Food means a lot to people. It’s a basic necessity for survival, yes–and it’s a connection with our childhood, our culture, our religion, the part of the world we call home, and so much more. People show affection through food–for others and for ourselves. Food can also be about controlling our environment–when all else feels like it is imposed from the outside, at least we can choose what we put in our mouths.
People’s Place members shop and cook together. They share many (though not all) meals. Each individual has personal preferences for coffee creamer, brand of peanut butter, and food in general. The group includes two members with Type II diabetes and three members with high blood pressure. The medical providers involved in their care recommend diets low in processed food, high in fresh produce, and moderate in calories. Meals in the house do not reflect these recommendations.
Members understand the recommendations and take responsibility for their choices. They are honest and direct about why they make the food choices they do: it’s what they know, and what they like. Most importantly, it’s their choice. Most of our members have been homeless for some time. They have spent time eating exclusively from food banks and meal programs, finding their choices very limited. Now that they have food security and access to a kitchen, they are going to eat what they want. It’s that simple.
The “slow food” and local food movements are not including representatives from poor communities–or at least not including representatives who feel empowered to say “I don’t trust an organic label” or “I prefer fried chicken to salad”. If we’re going to see significant change in our nation’s health statistics, we’re going to have to improve outreach and communication in poor communities. Programs such as Solid Ground’s Operation Frontline are a good start.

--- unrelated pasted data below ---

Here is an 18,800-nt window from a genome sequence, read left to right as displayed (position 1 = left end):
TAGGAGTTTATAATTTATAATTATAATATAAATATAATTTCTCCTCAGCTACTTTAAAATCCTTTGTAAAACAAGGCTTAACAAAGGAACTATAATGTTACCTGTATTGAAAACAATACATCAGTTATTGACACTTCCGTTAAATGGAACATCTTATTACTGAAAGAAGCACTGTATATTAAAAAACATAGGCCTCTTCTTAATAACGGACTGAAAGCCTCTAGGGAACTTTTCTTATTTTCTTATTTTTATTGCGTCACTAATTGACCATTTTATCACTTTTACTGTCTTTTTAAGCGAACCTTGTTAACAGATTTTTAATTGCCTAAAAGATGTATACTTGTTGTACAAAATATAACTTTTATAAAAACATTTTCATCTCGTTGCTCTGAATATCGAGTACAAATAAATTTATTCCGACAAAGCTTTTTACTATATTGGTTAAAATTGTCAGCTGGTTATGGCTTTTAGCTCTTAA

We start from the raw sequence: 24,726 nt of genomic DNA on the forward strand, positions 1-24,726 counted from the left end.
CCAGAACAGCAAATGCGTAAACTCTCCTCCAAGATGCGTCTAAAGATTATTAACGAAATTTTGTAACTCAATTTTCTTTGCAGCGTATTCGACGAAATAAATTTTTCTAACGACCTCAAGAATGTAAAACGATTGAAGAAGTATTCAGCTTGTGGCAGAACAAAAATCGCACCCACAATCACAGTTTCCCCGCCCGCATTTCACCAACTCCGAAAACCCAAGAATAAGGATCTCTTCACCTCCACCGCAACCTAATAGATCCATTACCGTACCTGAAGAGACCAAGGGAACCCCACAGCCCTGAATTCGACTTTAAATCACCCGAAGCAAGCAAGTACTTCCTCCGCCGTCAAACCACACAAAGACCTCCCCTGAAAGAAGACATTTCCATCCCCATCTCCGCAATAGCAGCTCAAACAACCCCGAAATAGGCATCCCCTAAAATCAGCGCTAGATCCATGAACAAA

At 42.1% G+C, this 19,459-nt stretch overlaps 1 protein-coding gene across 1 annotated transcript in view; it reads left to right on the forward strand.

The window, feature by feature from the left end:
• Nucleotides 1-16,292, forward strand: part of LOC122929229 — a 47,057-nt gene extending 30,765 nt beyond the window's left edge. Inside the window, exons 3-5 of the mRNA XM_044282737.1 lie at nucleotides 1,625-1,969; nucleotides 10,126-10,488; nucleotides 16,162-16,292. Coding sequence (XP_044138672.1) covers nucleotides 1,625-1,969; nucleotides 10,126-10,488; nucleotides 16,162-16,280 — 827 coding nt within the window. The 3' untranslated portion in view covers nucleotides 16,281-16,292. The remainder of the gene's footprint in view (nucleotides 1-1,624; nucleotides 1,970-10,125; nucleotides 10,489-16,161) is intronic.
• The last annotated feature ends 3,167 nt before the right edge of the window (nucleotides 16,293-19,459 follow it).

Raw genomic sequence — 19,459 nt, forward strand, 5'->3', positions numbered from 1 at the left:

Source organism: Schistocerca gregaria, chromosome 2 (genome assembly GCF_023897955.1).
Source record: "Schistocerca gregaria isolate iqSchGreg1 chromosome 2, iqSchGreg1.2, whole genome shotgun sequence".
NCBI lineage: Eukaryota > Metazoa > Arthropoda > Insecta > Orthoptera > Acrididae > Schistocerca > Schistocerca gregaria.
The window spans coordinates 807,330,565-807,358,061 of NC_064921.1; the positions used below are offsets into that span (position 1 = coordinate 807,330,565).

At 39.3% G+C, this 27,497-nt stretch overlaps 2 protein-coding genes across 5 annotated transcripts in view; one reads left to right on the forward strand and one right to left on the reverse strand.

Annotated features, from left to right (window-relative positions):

Change.org ran a post recently with the headline “Closing the Grocery Gap” . It describes so-called “food deserts”–communities lacking grocery stores or other places to buy fresh, healthy food. Many of these communities are in poor urban areas, but rural areas often lack accessible markets, as well. This lack of access has created a food culture based on what’s available in mini-marts and fast food stands.
One suggestion many researchers and activists suggest is attracting farmer’s markets or specialty markets to underserved areas. A common response to this idea is, “Farmer’s markets are too expensive!” Here’s a breakdown of Farmer’s Market vs. Grocery store prices (link goes to the Seattle Farmer’s Market site http://www.seattlefarmersmarkets.org). It compares organic produce prices at grocery chains & local farmer’s markets and shows significant savings.
I’m not going to address the inability of farmer’s markets to accept electronic payment (including EBT/food stamp cards) here–but it is one significant reason many low income people don’t visit from farmer’s markets. Let’s look a the price comparison more closely. Excuse the pun, but this is really comparing apples and oranges. Well, technically, it’s comparing apples grown conventionally with organic apples. Low income people don’t usually shop organic. Partially this is a financial decision (organic is often–though not always–more expensive) but it’s also not part of their food culture.
While journalists like Michael Pollan, nutritionists, health care providers, and politicians publish papers and hold rallies about reducing obesity, lowering diabetes rates, and improving health through better diet and exercise, those living below the poverty line are passing over organic cheese at the food bank. If you spend time at food banks and/or providing services to low income and homeless residents, observe the choices customers make. Listen to their conversations about the food offered. Ask questions; engage. Why do so many people overlook the free range beef for the conventional beef? Is it packaging? What do they think the label means?
How can we mainstream health? How can we respect individual choices and decisions while working to improve overall community health outcomes?